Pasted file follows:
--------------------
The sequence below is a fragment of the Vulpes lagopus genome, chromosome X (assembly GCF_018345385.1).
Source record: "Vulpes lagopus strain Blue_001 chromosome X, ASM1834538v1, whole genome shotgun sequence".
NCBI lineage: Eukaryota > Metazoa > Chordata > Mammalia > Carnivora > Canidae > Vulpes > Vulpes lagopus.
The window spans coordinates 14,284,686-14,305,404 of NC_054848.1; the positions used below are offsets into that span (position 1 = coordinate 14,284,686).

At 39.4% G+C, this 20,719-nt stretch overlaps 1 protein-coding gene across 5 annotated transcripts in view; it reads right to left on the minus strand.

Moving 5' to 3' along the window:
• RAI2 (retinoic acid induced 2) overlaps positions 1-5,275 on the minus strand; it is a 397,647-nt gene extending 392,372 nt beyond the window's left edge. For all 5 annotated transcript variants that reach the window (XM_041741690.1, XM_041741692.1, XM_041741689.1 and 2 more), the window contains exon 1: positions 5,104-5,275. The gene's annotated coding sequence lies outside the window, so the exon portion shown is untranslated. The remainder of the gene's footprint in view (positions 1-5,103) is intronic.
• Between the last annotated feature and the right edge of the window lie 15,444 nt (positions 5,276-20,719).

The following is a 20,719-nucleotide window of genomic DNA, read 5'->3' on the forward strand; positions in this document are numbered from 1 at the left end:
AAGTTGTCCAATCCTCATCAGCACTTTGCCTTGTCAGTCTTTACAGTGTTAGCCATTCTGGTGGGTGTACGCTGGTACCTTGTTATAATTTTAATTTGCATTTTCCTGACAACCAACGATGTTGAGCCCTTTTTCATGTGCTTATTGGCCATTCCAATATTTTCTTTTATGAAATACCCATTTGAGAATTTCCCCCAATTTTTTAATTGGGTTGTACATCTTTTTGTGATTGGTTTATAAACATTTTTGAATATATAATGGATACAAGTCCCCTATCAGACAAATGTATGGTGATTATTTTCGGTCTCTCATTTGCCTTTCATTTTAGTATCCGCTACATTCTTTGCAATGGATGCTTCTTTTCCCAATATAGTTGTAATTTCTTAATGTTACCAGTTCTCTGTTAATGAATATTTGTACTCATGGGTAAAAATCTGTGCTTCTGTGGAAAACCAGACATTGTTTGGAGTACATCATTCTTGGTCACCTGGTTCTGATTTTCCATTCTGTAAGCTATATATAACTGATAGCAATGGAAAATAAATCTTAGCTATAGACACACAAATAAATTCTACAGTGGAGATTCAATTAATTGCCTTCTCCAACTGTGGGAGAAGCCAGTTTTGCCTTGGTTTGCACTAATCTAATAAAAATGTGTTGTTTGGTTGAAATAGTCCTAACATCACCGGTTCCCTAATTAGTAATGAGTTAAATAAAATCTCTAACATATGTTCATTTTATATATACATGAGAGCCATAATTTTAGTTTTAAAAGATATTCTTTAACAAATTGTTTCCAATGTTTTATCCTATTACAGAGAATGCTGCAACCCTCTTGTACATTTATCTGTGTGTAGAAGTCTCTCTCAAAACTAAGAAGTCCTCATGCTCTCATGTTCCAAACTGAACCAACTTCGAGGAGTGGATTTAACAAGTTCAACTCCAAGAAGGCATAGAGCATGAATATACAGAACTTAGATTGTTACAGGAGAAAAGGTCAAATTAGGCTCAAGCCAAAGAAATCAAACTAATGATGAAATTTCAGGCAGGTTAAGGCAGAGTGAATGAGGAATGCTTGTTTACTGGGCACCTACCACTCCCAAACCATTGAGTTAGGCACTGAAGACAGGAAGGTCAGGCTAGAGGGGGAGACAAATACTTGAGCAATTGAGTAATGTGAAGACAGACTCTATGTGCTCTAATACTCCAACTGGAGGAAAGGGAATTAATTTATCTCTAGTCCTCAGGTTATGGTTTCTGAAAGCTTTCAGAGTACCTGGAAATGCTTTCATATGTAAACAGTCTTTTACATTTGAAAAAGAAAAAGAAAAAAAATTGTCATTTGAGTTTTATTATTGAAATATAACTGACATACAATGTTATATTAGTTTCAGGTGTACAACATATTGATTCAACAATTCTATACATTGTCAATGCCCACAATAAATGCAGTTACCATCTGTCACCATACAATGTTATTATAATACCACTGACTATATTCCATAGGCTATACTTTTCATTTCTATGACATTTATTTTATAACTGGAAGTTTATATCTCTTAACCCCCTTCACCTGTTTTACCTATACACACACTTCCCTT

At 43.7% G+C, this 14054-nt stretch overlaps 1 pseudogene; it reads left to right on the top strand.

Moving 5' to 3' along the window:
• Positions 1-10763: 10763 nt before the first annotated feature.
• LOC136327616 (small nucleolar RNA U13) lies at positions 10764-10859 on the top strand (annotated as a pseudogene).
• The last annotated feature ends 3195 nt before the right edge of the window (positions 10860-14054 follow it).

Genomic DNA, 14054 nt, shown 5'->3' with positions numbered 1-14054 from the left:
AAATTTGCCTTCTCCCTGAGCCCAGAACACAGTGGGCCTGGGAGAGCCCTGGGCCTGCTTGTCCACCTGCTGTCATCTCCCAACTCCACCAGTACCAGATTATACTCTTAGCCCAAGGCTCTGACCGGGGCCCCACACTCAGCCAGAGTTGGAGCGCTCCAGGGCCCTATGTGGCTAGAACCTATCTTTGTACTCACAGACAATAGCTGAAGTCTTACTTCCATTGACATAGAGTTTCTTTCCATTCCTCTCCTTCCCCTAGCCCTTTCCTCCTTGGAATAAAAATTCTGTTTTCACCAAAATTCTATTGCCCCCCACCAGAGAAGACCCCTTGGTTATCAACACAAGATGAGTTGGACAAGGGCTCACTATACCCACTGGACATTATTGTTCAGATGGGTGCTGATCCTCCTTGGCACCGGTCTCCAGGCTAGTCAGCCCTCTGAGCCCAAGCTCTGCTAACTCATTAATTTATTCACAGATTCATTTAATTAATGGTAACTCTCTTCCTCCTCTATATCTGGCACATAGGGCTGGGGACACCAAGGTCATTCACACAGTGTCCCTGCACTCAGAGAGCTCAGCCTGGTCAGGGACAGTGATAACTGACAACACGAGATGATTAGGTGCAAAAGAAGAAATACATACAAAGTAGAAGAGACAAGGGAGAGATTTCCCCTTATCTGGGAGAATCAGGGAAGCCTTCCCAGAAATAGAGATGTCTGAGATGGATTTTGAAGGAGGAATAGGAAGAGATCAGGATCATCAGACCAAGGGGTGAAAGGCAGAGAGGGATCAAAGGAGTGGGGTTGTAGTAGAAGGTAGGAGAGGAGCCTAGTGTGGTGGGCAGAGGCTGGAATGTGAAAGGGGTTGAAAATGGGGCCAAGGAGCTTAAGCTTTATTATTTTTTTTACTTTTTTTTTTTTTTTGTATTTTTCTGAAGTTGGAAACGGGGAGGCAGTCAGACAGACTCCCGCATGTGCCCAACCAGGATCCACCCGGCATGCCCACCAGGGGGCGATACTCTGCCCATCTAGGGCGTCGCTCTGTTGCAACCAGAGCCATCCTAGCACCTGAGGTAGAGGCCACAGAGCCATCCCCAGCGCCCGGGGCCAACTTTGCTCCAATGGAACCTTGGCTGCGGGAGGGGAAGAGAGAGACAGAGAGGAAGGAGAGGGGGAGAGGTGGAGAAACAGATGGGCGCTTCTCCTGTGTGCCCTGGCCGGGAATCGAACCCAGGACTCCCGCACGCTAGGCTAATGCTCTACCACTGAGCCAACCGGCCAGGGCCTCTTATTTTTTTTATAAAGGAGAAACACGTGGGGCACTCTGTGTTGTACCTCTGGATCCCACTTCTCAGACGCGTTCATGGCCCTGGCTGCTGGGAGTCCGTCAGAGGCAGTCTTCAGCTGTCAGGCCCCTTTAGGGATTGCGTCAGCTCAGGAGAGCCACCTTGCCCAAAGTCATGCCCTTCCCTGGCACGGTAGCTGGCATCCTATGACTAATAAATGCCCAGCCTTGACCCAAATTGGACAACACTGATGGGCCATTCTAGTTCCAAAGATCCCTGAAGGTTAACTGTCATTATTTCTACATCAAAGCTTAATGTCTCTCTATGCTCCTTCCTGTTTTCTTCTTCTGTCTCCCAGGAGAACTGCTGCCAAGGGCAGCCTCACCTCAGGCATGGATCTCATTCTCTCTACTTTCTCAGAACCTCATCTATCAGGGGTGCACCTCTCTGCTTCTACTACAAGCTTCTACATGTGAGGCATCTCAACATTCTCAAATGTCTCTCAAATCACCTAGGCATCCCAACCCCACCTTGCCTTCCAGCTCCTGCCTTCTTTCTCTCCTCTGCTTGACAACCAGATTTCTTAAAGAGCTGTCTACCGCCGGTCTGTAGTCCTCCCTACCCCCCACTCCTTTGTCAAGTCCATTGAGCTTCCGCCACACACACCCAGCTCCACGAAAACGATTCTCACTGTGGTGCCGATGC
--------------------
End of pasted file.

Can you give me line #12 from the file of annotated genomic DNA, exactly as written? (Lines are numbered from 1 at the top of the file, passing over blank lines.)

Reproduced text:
Moving 5' to 3' along the window: